Joined: 4:35 PM - Sep 11, 2014

5:37 AM - Sep 27, 2018 #21

BruceBergman wrote: You are aware all the pictures are missing...?
docsmachine.com and the-whiteboard.com are having server issues.  They should be back up eventually.
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Joined: 11:47 AM - Aug 16, 2016

5:44 AM - Sep 27, 2018 #22

BruceBergman wrote: You are aware all the pictures are missing...?
I bet they're hosted on the same system as the strip since it isn't up either just now.
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Joined: 12:00 AM - Jan 01, 1970

6:05 AM - Sep 27, 2018 #23

Everything was working when I posted it, looks like it went down again...

Hopefully it'll be up in time for tomorrow, but we'll see.

Doc.
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Joined: 7:01 AM - Sep 16, 2014

6:38 AM - Sep 27, 2018 #24

Okay, kinda what I thought, but I wasn't going to start ripping into the page source code.  It can wait till morning, as soon as Doc gets out the bamboo slivers and waterboarding gear...

Bad enough I automatically go to https://isup.me when something won't load ("Nope, it's not just you!") or open a DOS Box and do a tracert to see how far I get...
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Joined: 5:40 PM - Sep 11, 2014

10:15 AM - Sep 27, 2018 #25

i had that issue before i allowed tapatalk through one of my many layers of in browser security... Ghostery specifically...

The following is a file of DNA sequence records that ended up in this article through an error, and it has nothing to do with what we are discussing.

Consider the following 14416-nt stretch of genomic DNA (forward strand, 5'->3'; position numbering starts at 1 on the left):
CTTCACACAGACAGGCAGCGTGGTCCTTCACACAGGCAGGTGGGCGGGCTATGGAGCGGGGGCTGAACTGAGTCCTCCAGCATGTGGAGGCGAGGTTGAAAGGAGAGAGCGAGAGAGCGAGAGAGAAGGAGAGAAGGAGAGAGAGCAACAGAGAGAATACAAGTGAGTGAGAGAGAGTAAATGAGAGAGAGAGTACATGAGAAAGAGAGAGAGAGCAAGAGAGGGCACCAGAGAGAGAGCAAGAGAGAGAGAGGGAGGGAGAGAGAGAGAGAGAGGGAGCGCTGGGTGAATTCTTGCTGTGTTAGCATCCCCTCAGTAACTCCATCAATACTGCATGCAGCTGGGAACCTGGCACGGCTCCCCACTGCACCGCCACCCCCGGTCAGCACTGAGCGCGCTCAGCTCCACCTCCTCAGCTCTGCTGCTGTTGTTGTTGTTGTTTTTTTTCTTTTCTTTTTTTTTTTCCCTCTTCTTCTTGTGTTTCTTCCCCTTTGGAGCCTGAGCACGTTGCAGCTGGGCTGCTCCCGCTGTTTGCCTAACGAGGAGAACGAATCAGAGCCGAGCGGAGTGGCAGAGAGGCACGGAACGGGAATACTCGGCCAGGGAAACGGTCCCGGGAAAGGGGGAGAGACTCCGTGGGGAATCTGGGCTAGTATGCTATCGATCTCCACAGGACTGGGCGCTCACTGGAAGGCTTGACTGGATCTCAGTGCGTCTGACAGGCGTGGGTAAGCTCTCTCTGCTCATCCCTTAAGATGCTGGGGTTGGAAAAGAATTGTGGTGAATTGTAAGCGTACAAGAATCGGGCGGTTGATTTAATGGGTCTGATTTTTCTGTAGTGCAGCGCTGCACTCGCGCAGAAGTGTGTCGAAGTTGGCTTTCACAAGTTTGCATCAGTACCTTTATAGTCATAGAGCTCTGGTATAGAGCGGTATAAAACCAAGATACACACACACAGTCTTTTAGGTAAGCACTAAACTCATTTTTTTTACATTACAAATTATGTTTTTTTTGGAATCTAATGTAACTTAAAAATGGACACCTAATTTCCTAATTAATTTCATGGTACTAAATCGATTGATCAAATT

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Joined: 10:51 PM - Oct 24, 2014

6:03 PM - Sep 27, 2018 #26

BruceBergman wrote: You are aware all the pictures are missing...?
his server hosts the pictures, and the server is off tripping through the daisies at present...  o.O
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Joined: 12:00 AM - Jan 01, 1970

6:36 PM - Oct 05, 2018 #27

Y'allrighty. With the server debacle out of the way and everything back on line, I got some more pix for ya. Just 'cause my site was down doesn't mean I wasn't workin'.

I'd held off painting the main band frame specifically so I could use it as a "jig" of sorts to repair that handle, and I'd toyed with the idea of welding extra tabs or mounts to it in order to mount the VFD or a new belt cover directly to the frame. I've since decided the VFD will stay on the base, and there's already some threaded holes for the old belt cover (as shoddy as it was) which meant it was time for paint.



And while that was drying, I started assembling the pivot parts, which had been cleaned and painted... er, some months ago...



And a couple days later, when the frame was sufficiently dry, I got'er bolted back together.



The frame and pivot assembly is then completed by the addition of the front arch support. That more or less completes the chassis.



So then the newly-painted handle goes on...



And the sliding weight and mounting bar get cleaned up, the surface rust buffed off, and a quick coat of paint before being bolted on as well.



The rear spring bracket, that I made back when I first got the saw, as the original had been broken...



And she's looking a lot more like a bandsaw now!